Corresponding author address: Dr. Yi Zhang, Program for ClimateModel Diagnosis and Intercomparison, Lawrence Livermore National Laboratory, Mail Stop L-264, P.O. Box 808, Livermore, CA 94550.

Email: zhang@pcmdi.LLNL.gov

Abstract

This paper presents the climatology and interannual variation of the East Asian winter monsoon based on the 1979–95 National Centers for Environmental Prediction/National Center for Atmospheric Research reanalysis. In addition to documenting the frequency, intensity, and preferred propagation tracks of cold surges and the evolution patterns of related fields, the authors discuss the temporal distribution of the Siberian high and cold surges. Further, the interannual variation of the cold surges and winter monsoon circulation and its relationship with ENSO were examined.

There are on average 13 cold surges in each winter season (October–April), of which two are strong cases. The average intensity of cold surges, measured by maximum sea level pressure, is 1053 hPa. The cold surges originate from two source regions: 1) northwest of Lake Baikal, and 2) north of Lake Balkhash. The typical evolution of a cold surge occurs over a period of 5–14 days. Trajectory and correlation analyses indicate that, during this time, high pressure centers propagate southeastward around the edge of the Tibetan Plateau from the mentioned source regions. Some of these high pressure centers then move eastward and diminish over the oceans, while others proceed southward. The signatures of the associated temperature, wind, and pressure fields propagate farther southward and eastward. The affected area encompasses the bulk of the maritime continent. Although the intensity of the Siberian high peaks during December and January, the frequency of cold surges reaches a maximum in November and in March. This result suggests that November through March should be considered as the East Asian winter monsoon season.

Two stratifications of cold surges are used to examine the relationship between ENSO and the interannual variation of the winter monsoon. The first one, described as conventional cold surges, indicates that the surge frequency reaches a minimum a year after El Niño events. The second one, defined as a maximum wind event near the South China Sea, shares the same origin as the first. The surge frequency is in good agreement with the Southern Oscillation index (SOI). A low (high) SOI event coincides with a low (high) frequency of cold surges.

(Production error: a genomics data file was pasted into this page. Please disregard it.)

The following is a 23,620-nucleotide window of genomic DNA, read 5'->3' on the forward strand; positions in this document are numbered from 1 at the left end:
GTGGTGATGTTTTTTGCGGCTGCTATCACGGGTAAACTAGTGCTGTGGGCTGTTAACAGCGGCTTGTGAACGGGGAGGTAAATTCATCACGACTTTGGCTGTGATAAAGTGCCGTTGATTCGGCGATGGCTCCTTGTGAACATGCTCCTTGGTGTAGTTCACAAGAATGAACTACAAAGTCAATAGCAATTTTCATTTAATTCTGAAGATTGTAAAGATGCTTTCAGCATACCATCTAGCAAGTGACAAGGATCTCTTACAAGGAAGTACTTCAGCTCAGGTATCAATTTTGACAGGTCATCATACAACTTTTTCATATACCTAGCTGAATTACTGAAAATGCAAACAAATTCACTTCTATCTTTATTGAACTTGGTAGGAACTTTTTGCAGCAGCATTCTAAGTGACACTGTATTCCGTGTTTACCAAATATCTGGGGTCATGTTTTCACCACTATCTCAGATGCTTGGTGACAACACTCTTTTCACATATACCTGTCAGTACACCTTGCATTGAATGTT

The interannual variation of winter northerlies near the South China Sea is dominated by the South China Sea cold surges and is well correlated (R = 0.82) with the SOI. Strong wind seasons are associated with La Niña and high SOI years; on the other hand, weak wind seasons are associated with El Niño and low SOI years. This pattern is restricted to an area north of the equator within the region of (0°–20°N, 100°–130°E) and is confined to the near-surface layer. The SST variation in the same region is similar to the wind pattern but lags the wind for approximately 1–5 months, which suggests that the SST variation is forced by the wind. The surface Siberian high, 500-hPa trough, and200-hPa jet stream, all representing the large-scale monsoon flow, are weaker than normal during El Niño years. In particular, the interannual variation of the Siberian high is in general agreement with the SOI.

Corresponding author address: Dr. Yi Zhang, Program for ClimateModel Diagnosis and Intercomparison, Lawrence Livermore National Laboratory, Mail Stop L-264, P.O. Box 808, Livermore, CA 94550.

Email: zhang@pcmdi.LLNL.gov